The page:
Dutch Website Translation

Conversion and User Experience in the Netherlands

With a population of 17 million, 95% of which use the internet, the Netherlands can be an interesting market for ecommerce. Increasingly, the Dutch public is embracing the opportunities of ordering online, with 93% of Dutch internet users making an online purchase in 2015. Although to a large degree running a business in the Netherlands will be similar to other countries, there are a few things to keep in mind when tapping into this market.

Payment methods

The main consideration when running an online business in the Dutch market is payment options. Dutch debit cards do not have a CSC on the back, which means they cannot be used to pay online in the same way as debit cards in other countries. Although some Dutch customers will have a credit card that does allow them to pay online, for most customers iDeal is the preferred payment method.

netherlands-payment-behaviour

Source: https://www.thuiswinkel.org/nieuws/3076/ideal-creditcards-en-paypal-vervangen-traditionele-betaalwijzen-bij-online-aankopen-steeds-meer

iDeal allows customers to pay online directly through their bank, without the need for a credit card. The service has been around for over a decade, and in 2015 56% of all online payments were done via iDeal. Although other payment methods like PayPal and credit cards are all gaining ground, iDeal is still an unmissable payment method for the Dutch consumer.

Trust signals

An important aspect of the user experience of Dutch consumers is the availability of trust signals. There are a few market-specific signals that will help consumers trust your website. The most important one is the Thuiswinkel Waarborg. 90% of Dutch consumers are familiar with their trust mark. Online shops have to go through a certification process to receive it, during which Thuiswinkel judges the trustworthiness of a website. Although the trust mark can be given to international companies, it’s important to keep in mind that the certification process takes place in Dutch.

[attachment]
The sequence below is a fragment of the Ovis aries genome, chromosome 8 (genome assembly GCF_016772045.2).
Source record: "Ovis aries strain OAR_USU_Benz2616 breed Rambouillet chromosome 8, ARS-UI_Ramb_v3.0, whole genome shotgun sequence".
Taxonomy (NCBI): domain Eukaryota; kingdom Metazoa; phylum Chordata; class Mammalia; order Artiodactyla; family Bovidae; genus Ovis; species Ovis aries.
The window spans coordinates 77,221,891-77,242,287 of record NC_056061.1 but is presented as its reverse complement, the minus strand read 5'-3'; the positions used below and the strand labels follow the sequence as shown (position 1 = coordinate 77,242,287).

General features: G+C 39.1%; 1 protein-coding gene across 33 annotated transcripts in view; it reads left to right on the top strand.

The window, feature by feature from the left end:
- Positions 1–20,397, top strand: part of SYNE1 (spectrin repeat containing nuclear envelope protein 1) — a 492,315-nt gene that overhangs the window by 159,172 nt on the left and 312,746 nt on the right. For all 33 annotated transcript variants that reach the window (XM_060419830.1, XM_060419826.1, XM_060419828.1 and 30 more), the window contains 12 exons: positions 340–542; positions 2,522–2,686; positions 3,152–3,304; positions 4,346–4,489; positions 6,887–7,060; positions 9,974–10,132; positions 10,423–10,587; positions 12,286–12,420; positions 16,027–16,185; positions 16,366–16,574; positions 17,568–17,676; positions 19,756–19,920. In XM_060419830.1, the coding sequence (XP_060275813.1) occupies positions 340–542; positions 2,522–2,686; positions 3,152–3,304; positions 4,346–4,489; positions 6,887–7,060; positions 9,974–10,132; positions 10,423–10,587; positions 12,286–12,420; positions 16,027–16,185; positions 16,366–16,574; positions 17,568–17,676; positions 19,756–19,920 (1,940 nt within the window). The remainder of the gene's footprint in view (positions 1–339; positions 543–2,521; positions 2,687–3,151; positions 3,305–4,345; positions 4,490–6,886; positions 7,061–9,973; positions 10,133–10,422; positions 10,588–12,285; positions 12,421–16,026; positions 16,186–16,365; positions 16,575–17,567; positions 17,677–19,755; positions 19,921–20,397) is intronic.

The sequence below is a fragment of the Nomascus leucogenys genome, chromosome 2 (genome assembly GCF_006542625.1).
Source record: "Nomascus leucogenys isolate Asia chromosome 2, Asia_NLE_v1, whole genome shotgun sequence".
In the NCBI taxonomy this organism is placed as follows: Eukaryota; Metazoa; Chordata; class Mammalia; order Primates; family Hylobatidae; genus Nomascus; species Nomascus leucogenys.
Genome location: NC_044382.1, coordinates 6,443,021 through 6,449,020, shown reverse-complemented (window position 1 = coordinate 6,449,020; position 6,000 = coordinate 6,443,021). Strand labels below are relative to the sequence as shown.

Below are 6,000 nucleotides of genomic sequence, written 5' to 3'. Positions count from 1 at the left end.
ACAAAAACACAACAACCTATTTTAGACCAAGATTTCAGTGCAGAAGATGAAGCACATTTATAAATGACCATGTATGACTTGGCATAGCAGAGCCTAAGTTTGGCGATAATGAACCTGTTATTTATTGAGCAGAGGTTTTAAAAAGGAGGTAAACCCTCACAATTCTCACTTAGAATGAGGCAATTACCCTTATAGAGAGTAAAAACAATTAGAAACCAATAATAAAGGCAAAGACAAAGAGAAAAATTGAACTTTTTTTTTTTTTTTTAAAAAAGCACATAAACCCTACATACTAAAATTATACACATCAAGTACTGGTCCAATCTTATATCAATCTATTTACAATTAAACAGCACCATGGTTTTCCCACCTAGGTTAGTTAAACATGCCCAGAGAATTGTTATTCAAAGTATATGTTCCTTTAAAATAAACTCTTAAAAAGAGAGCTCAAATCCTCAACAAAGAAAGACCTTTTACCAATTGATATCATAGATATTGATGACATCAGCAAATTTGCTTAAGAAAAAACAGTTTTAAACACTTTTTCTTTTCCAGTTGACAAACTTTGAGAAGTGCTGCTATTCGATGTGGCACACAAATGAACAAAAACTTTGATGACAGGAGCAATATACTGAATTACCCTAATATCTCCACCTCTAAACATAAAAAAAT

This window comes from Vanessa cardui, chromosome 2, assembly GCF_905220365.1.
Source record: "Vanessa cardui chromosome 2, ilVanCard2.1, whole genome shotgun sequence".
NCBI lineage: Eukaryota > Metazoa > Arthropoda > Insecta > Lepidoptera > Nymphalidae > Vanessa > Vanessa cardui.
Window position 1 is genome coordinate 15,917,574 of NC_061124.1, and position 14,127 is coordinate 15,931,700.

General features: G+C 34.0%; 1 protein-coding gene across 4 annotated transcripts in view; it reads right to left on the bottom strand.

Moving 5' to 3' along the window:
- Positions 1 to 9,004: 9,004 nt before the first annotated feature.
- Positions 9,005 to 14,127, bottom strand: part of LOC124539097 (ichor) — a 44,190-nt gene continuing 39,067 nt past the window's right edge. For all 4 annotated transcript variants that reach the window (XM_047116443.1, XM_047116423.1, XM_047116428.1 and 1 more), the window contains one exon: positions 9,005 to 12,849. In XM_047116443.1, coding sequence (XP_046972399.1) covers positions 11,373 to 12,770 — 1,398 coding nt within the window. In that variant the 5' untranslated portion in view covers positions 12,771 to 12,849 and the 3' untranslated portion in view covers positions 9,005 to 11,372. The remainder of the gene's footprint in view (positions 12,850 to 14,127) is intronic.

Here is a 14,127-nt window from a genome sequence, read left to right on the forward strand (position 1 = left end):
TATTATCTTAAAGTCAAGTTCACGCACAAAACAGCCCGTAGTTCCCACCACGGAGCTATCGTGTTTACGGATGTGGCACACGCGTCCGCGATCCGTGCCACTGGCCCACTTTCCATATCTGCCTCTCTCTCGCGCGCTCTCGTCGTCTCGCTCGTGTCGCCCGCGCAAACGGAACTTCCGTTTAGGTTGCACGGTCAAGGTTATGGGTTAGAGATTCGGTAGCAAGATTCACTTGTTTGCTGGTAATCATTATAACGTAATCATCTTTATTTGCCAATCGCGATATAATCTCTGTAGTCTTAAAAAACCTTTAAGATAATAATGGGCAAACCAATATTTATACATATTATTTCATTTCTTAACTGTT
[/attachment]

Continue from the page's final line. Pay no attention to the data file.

thuiswinkel-waarborg-trust-signal-nl

When it comes to collecting reviews for your website, you could also choose to have this done by Thuiswinkel. However, international websites like Trustpilot are also known in the Netherlands. These might make it easier to collate reviews across a variety of markets, without having to jump from one system to another.

Customer service

When providing customer service to the Dutch market, the key is to have a wide variety of channels. Dutch consumers are used to being able to choose how to contact a company, whether that’s by phone, email or social media. For smaller companies, the least customers will expect is a phone number, an email address and a contact form.

Interestingly, WhatsApp is also commonly used as a customer service channel in the Netherlands. The chat service is the biggest social media platform in the Netherlands, with 7 million people using it daily. WhatsApp, therefore, has a huge reach in the Netherlands. More and more companies are adding this channel to their customer service. For customers, it feels as casual as contacting a company through social media, with the added benefit for the company that the entire conversation happens in private.

Most companies will be able to carry over the customer service they already have in the countries they currently operate. The only thing to consider is whether to add one or two more channels to offer more options.

Overall, the Dutch market does not have too many market-specific aspects that will aid or harm conversion. Generally, the Netherlands takes their cues from English speaking countries and will offer many of the same options. By far, the most important thing to keep in mind is to add iDeal as a payment method. Whether a company should then also add more country-specific trust signals or customer service channels, will differ for every ecommerce site.

If you need any more information on translation for the Dutch market, please contact us on 0113 468 9777.

If you are interested in learning how delivery and returns, trust signals and payment options vary by European country, read more on our blog.